Statistics from Altmetric.com
If you wish to reuse any or all of this article please use the link below which will take you to the Copyright Clearance Center’s RightsLink service. You will be able to get a quick price and instant permission to reuse the content in many different ways.
- advertising and promotion
- harm reduction
- cigarette advertising
- The One
- South Korea
- social marketing
- packaging and labelling
- public policy
Korea is regarded as the world's eighth largest cigarette market, which reflects a sizeable population of the country and roughly 40% of Korean men being smokers.1 ,2 Moreover, Korea has been identified as one of the lowest (machine-measured) tar delivery markets in the world. According to internal corporate documentation from Philip Morris, Korean smokers prefer lower (machine-measured) tar and nicotine products that are complemented with promotional appeals relating to luxury.3 The primary marketing communication channels utilised by tobacco firms in Korea appear to be the print media (ie, business and fashion magazines with a predominantly male readership, given legislation, the National Health Promotion Act, which stipulates that cigarette advertisements cannot be directed overtly towards women), retail merchandising (eg, ‘power-wall’ and sales-counter signage in convenience stores) and packaging.1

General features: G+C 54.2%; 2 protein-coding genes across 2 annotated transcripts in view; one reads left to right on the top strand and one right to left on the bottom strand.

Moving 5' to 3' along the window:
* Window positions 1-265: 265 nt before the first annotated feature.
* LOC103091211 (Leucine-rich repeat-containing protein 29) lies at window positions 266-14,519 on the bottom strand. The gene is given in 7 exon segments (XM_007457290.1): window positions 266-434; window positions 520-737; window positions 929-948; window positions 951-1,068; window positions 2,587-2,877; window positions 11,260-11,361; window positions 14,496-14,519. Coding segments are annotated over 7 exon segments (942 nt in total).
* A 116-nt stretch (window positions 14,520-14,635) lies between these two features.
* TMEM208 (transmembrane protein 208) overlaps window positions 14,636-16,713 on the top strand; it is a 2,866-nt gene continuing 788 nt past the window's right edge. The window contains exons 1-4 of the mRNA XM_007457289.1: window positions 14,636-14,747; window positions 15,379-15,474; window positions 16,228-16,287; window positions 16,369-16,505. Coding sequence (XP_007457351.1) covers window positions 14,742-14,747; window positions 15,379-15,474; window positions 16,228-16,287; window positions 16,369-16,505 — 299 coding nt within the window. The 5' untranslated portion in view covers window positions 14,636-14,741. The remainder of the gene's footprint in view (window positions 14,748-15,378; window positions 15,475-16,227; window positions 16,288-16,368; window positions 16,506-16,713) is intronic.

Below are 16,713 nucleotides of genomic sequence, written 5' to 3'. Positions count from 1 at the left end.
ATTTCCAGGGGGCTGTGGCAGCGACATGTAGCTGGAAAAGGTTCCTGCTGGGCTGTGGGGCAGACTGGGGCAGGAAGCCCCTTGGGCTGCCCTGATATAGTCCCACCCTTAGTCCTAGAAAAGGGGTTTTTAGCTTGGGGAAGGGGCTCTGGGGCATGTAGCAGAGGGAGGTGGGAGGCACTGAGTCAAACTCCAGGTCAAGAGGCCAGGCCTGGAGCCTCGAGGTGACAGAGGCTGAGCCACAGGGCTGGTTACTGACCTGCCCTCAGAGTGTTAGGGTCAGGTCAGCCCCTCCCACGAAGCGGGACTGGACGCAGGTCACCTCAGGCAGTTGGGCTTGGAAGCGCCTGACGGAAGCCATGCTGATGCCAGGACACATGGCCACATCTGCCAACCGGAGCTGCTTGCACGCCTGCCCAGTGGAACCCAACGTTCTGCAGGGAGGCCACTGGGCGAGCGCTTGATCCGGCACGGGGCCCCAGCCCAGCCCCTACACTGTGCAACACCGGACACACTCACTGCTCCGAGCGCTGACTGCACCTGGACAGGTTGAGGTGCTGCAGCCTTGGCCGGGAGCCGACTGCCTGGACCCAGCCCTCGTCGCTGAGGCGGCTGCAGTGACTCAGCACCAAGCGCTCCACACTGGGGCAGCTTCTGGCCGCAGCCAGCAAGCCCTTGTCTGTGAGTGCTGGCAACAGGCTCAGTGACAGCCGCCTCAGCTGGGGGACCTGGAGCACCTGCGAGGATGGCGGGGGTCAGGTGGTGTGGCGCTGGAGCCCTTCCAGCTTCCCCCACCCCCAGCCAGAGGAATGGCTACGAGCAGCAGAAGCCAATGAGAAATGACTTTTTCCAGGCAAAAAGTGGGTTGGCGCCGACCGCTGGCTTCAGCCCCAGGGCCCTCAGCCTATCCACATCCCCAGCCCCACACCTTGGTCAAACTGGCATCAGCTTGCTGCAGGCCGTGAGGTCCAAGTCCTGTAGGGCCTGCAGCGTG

The Korean tobacco industry is dominated by four firms: Korean Tomorrow and Global (KT&G), Philip Morris International, Japan Tobacco International and British American Tobacco. KT&G has nearly a 70% market share, while Philip Morris International, Japan Tobacco International and British American Tobacco have a collective market share of approximately 30%.4 In this paper, we provide a semiotic analysis of packaging and promotions for KT&G's The One, which is a brand with a relatively low machine-measured tar delivery. Semiotics refers to the theory of signs, and offers an interpretive approach to the study of signs and produced meanings.5–7 As will be seen in this paper, The One packaging makes use of ‘white space’ to convey prestige, purity and healthiness; consequently, it is argued that the use of white is generally ill-advised for plain packaging prototypes. We present several examples to show that important obligations of the WHO's Framework Convention on Tobacco Control (WHO FCTC) …
Funding This study was supported by Ontario Institute for Cancer Research IA-004.
Competing interests None.
Provenance and peer review Not commissioned; externally peer reviewed.